Yukon prospectors are upset over government secrecy around changes to how Class 1 exploration work is regulated.
Last week, Premier Darrell Pasloski and Grand Chief Ruth Massie announced that they have a rudimentary agreement covering such low-level activities.
Under the new rules, prospectors conducting this class of work – which covers everything from hand trenching to cutting trails and setting off explosives – must notify affected First Nations. The changes will cover “significant” portions of the territory as of July 1, but the government hasn’t elaborated on what that means.
According to Mike Power, the president of the prospectors’ association, the government has already decided to enforce the new changes across all unsettled First Nations territory next month, and will expand the rules to all settled land by April next year.
He says this was all agreed to at a closed-door meeting with chiefs earlier in April, well before the Yukon Forum held before last week’s announcement. They just don’t want to talk publicly about it yet, he said.
“It’s gutless and clueless. They’ve just caved in front of the natives, and they figured this is the easy answer and there’s no cost,” Power said.
He isn’t the only one upset. Gary Lee is a prospector who has worked in the Ross River area.
“We cannot even set up a camp,” Lee said.
“In my opinion it makes me a second-class citizen in that guide outfitters, trappers, First Nation and non-First Nation hunters, everyone can go in the bush on Crown land and do all kinds of stuff with no notification and it’s really, really unfair,” he said.
Last month Liberal Leader Sandy Silver cautioned that the rules were about to change. Silver also told of the private meeting and referenced the same promises Power is upset about. The government refused to comment at the time, and continues to do so now.
Under the old rules, prospectors could work their claims up to a certain threshold of activity without notifying government or First Nations. Class 1 is the lowest level of exploration, and includes activities such as clearing trees, building trails, digging up rock and the use of explosives.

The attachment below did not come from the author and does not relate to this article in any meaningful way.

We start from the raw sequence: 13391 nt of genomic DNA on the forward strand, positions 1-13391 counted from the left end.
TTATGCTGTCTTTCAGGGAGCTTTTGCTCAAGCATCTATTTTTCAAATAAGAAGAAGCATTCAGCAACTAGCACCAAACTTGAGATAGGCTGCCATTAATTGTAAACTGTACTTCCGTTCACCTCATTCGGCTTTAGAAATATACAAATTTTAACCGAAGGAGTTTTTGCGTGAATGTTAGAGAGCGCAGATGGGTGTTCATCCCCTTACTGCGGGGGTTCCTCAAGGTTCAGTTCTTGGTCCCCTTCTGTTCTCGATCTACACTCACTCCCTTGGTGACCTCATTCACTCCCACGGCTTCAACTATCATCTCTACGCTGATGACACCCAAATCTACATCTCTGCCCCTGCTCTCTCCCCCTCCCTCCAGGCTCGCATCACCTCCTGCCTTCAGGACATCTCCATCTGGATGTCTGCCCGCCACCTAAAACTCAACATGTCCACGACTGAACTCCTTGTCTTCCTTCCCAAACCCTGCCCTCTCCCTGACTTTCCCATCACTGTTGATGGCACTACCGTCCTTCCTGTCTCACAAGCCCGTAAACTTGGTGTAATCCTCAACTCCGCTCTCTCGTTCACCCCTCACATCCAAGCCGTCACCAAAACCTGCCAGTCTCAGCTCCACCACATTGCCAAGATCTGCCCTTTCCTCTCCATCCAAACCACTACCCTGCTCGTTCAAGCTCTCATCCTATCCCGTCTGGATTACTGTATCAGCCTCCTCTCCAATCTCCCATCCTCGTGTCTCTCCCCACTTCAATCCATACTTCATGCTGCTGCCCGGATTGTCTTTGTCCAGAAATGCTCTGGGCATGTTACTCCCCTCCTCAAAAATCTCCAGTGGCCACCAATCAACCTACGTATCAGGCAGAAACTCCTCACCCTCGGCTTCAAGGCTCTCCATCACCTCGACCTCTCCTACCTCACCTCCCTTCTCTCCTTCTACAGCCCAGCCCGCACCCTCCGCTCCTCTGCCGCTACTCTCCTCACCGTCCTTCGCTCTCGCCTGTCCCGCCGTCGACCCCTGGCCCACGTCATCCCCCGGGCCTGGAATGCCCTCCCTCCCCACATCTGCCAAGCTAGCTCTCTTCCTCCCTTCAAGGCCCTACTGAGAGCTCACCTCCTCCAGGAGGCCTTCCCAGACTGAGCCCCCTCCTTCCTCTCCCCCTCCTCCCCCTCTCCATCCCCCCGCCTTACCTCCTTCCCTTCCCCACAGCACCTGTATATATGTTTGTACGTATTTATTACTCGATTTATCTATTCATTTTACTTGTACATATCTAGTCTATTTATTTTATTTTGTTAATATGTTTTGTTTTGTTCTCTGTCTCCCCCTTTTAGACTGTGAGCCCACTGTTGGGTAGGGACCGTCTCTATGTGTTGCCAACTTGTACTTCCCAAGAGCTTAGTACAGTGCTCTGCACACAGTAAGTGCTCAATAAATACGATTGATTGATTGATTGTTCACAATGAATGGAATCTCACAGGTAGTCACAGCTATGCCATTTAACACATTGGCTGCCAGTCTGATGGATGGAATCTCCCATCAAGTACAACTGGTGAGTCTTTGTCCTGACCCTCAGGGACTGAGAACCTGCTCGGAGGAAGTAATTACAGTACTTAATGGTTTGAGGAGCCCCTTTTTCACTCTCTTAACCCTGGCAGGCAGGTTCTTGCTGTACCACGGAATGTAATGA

That changed after the Yukon Court of Appeal ruled that such activities in the Ross River traditional territory could infringe on the aboriginal rights of the Ross River Dena Council.
But Power claims these changes have been in the works for years. He said similar terms were discussed almost a decade ago when then-premier Dennis Fentie signed a “secret” memorandum of understanding with then-CYFN chief Ed Schultz.
In their announcement last week, the territory and CYFN said they were working on eventually signing an MOU on the same issue, but that no deal has yet been reached. Asked about the document yesterday, the government did not provide a copy of the MOU or comment on how a memorandum of understanding could be secret.
Power’s biggest concern is that, rather than renegotiate the threshold levels to exclude things like explosives, the government simply issued a blanket change covering everything from hand-trenching and camping to trail clearing and line cutting and dynamite.
“If you’re going to store even a small quantity of fuel, they want to know. If you’re going to drive on a road, they want to know. If you’re going to cut a line of any sort, they want to know. Even if you wanted to hand-trench, they want to know,” he said.
Power himself has applied to the mining recorder to do some of this low-level work and said the first step is to be hit with a 25-day wait period, which can be reviewed and extended by another 25 days if needed.
It’s a hassle for prospectors, but Power said there are larger concerns at play.
“There’s a bigger issue here. They’ve admitted that driving on a road or camping in the bush has an environmental impact. By refusing to clarify the thresholds, the government is leaving itself wide open to another lawsuit,” he said.
None of the chiefs contacted for this story returned calls. The Yukon Chamber of Mines also declined to comment.
Contact Jesse Winter at